Early Commercials for 10 Best-Selling Game Systems

1. Atari 2600, 1977

This is probably the first Atari 2600 commercial to air in the U.S., just before Christmas 1977. Poor George leaves empty-handed, but we’re willing to bet he got his hands on an Atari eventually: 30 million other people did.

2. Nintendo Game & Watch, 1981

“Neentendo” illustrates an early version of the cinematic game trailer here; when your graphics don’t hold up, just hire animators. The Game & Watch kept 43 million kids occupied through the 80s and early 90s.

3. ColecoVision, 1982

Coleco released just over two million of the “most advanced video game system you can buy” into the world in the early 80s.

4. Nintendo Entertainment System, 1985

In these kids’ defense, Legend of Zelda was pretty rad. The NES sold just over 61 million units during its lifetime.

5. Sega Genesis, 1990

Sega’s marketing plan wasn’t subtle. The Genesis (or Mega Drive for everyone outside of the US) sold about 40 million units.

6. Super NES, 1990

Nintendo’s response was a bit more civilized. It paid off eventually: the SNES made its way into 49 million homes.

7. Game Boy, 1990

Nintendo one-upped itself by sending the Game & Watch packing to make room for Game Boy, which would release in color the next year. Nearly 120 million handheld systems flooded the market and school buses.

8. Game Gear, 1991

Sega’s plan to (obliquely) talk smack about Game Boy’s lack of color ended up being a bad idea. When the Game Boy Color released, Game Gear’s edge was gone. Regardless, it still ended up being one of the best-selling early portable systems; whether or not those 11 million kids actually wanted a Game Boy is debatable.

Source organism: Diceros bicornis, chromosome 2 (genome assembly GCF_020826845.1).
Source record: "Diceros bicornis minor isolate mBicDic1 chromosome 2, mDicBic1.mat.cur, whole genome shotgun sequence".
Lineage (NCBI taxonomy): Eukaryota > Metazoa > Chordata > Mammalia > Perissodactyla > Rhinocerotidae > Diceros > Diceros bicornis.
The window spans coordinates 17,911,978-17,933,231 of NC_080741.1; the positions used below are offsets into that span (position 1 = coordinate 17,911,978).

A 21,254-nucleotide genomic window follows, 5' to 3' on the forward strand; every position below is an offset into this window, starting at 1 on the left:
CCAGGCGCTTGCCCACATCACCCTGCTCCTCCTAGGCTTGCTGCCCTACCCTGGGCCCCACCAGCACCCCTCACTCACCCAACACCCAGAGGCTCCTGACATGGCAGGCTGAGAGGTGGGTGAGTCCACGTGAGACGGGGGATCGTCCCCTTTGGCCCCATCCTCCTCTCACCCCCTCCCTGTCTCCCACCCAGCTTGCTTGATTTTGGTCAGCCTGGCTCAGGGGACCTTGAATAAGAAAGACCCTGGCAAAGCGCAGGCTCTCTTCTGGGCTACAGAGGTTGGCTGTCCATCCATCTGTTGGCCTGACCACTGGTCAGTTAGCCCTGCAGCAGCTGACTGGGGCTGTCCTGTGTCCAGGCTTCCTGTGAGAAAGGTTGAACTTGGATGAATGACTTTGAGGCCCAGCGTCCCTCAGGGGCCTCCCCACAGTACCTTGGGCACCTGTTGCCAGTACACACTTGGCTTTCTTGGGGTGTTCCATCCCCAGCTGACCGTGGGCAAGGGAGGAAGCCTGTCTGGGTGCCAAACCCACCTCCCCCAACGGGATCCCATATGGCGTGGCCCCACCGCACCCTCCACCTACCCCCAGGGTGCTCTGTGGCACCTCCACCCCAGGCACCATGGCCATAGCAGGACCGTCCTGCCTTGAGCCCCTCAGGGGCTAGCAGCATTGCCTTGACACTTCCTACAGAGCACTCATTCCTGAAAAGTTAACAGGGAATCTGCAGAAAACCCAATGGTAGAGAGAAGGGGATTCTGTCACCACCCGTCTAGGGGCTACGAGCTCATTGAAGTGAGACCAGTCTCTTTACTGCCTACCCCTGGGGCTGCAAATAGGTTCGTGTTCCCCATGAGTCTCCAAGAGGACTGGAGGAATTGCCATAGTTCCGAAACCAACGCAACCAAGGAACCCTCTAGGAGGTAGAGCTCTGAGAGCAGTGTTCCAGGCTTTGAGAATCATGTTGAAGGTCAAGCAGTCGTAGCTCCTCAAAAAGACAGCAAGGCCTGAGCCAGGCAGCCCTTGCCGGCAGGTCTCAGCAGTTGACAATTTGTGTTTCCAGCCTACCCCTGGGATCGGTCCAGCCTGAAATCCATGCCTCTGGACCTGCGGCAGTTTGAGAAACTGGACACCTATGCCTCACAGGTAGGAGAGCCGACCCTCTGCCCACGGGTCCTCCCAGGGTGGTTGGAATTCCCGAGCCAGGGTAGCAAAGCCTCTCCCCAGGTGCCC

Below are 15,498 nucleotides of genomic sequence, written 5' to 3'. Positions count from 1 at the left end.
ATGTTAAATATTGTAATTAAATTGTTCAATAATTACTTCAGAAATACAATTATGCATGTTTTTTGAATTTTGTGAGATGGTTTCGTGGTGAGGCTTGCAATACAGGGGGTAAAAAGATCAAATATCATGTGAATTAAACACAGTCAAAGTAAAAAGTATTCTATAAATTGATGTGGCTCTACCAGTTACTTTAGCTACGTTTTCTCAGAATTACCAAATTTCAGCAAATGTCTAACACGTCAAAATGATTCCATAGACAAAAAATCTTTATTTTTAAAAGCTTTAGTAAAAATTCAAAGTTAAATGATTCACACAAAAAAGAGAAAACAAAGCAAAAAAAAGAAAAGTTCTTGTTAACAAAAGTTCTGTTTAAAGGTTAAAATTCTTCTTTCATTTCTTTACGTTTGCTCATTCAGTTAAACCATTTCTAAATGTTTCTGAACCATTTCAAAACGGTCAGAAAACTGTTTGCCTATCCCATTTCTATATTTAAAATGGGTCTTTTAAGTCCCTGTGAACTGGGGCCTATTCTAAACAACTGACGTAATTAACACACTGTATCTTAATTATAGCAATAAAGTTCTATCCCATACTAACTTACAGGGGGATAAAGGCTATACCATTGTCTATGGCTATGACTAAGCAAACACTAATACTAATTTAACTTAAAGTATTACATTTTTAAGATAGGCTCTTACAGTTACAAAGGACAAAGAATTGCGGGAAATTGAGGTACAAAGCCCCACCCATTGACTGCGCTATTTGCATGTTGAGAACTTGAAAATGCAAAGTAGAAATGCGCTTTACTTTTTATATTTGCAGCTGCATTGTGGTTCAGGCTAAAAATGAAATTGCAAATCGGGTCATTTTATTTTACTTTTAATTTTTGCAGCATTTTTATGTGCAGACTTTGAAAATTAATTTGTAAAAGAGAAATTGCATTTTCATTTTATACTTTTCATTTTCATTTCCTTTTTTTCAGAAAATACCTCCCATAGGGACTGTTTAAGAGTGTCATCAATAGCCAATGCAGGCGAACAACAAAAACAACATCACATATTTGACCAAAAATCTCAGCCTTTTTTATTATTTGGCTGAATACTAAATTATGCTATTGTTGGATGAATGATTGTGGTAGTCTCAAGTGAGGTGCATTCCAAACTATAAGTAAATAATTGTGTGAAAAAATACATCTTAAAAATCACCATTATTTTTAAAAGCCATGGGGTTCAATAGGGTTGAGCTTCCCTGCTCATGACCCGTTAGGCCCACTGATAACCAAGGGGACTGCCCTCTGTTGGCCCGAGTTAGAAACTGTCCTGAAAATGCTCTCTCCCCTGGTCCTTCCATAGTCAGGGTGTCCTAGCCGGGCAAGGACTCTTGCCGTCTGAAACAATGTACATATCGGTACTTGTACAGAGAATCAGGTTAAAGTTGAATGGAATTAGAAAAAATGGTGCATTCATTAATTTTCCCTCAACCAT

9. PlayStation, 1994

We’re not sure if humiliation was the driving force for sales or just a perk, but Sony’s PlayStation went gangbusters, totaling more than 102 million consoles sold.

10. Xbox, 2001

Right from the start, Xbox commercials were weird. But Microsoft did well for themselves, though: the original Xbox now resides in 24 million attics.

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The NES Classic Edition Is Returning to Stores June 29

It wasn’t easy to land an NES Classic Edition when Nintendo released it in November 2016. In fact, it was nearly impossible. Stores were selling through their (extremely limited) stock within hours of hitting shelves, and soon enough, the only way to actually get one was to pay well above the MSRP on eBay or through a scalper.

Nintendo is now giving people another shot to satisfy their 8-bit nostalgia as the company announced that the NES Classic Edition will be hitting stores yet again starting June 29. Best Buy has already gotten out in front of it, announcing that they will be using a ticketing system for the console similar to how they treat Black Friday—and both in-store and online orders will be limited to just one per customer.

Chances are, many major retailers that got shipments in 2016 will get new stock on Friday, but no one knows how many each store will get, exactly. Thrillist got in touch with stores like ThinkGeek—which said "We do know it will be similar to last time. So, people will have to act fast."—and GameStop, where some stores may just see 10 units overall on Friday. If you want to make sure you're not wasting your time, call ahead.